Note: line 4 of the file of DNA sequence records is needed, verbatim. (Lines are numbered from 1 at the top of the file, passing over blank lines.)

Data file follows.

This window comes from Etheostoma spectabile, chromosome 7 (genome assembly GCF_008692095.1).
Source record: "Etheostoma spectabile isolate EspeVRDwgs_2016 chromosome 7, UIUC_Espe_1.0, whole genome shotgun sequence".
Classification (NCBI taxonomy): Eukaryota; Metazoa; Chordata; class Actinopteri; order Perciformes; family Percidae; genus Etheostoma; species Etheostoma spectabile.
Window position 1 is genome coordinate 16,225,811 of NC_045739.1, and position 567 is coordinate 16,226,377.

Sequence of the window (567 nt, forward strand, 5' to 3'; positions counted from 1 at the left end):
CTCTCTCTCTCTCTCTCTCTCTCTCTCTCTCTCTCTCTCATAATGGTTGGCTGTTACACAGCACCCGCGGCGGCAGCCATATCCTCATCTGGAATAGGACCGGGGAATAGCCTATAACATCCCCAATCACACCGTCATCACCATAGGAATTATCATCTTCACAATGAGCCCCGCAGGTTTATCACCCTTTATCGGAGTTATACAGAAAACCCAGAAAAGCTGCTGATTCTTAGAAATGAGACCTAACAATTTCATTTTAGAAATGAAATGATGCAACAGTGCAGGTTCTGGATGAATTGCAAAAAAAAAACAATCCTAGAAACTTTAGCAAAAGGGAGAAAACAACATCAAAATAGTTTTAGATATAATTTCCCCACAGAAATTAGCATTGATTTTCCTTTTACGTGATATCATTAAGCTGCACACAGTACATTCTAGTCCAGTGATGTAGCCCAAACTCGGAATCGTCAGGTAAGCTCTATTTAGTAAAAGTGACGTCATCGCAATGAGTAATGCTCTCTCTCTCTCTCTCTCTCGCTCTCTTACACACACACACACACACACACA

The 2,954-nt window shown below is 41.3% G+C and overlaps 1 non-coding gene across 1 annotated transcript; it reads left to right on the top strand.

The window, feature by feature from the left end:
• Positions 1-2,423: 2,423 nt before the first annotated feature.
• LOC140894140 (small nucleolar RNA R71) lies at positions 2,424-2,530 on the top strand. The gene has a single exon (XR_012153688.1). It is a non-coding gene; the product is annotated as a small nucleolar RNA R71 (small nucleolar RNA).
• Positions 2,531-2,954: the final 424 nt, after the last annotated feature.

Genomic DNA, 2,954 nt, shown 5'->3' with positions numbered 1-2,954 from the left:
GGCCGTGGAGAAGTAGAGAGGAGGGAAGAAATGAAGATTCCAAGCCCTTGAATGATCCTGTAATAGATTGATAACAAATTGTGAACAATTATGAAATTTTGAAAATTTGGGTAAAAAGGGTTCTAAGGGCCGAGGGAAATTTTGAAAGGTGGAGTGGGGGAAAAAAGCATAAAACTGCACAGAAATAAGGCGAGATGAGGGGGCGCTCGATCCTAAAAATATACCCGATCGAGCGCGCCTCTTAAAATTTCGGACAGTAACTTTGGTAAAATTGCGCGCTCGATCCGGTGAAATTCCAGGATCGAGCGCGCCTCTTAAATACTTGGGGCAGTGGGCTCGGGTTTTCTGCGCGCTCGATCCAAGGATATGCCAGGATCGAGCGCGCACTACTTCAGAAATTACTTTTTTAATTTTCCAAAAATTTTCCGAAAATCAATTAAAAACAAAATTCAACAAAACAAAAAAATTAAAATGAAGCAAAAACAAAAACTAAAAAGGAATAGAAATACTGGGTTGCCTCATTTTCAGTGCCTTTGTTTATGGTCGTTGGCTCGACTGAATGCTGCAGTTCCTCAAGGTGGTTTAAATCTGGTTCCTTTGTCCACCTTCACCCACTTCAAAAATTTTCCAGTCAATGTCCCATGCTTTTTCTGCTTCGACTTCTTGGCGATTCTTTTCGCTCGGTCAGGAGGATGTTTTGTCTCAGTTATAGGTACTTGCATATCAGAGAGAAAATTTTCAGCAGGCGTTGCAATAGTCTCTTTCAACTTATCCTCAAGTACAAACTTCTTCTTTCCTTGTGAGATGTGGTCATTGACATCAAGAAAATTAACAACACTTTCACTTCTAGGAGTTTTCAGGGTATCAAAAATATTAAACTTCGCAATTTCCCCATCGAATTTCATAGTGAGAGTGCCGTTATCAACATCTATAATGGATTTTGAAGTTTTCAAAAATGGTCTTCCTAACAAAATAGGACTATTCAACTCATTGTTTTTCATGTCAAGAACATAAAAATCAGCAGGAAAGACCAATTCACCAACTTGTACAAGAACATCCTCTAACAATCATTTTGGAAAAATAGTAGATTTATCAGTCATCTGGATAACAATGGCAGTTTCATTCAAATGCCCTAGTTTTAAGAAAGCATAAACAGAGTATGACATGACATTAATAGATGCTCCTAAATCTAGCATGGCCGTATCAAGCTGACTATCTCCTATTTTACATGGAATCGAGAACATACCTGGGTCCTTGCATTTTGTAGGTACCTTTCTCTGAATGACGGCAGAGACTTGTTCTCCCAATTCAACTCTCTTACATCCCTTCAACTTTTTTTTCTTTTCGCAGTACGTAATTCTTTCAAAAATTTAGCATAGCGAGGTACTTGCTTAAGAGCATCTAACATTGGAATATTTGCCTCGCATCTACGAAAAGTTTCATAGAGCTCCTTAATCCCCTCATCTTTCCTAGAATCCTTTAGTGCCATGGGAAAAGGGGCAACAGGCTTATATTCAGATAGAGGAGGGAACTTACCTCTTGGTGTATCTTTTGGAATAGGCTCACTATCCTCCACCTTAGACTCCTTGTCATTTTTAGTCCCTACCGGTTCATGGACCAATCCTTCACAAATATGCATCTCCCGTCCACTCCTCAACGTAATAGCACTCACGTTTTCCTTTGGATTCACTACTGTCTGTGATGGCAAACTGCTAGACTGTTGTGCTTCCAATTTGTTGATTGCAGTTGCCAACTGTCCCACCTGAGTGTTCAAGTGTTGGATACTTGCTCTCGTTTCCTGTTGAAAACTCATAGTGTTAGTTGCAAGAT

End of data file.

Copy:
Window position 1 is genome coordinate 16,225,811 of NC_045739.1, and position 567 is coordinate 16,226,377.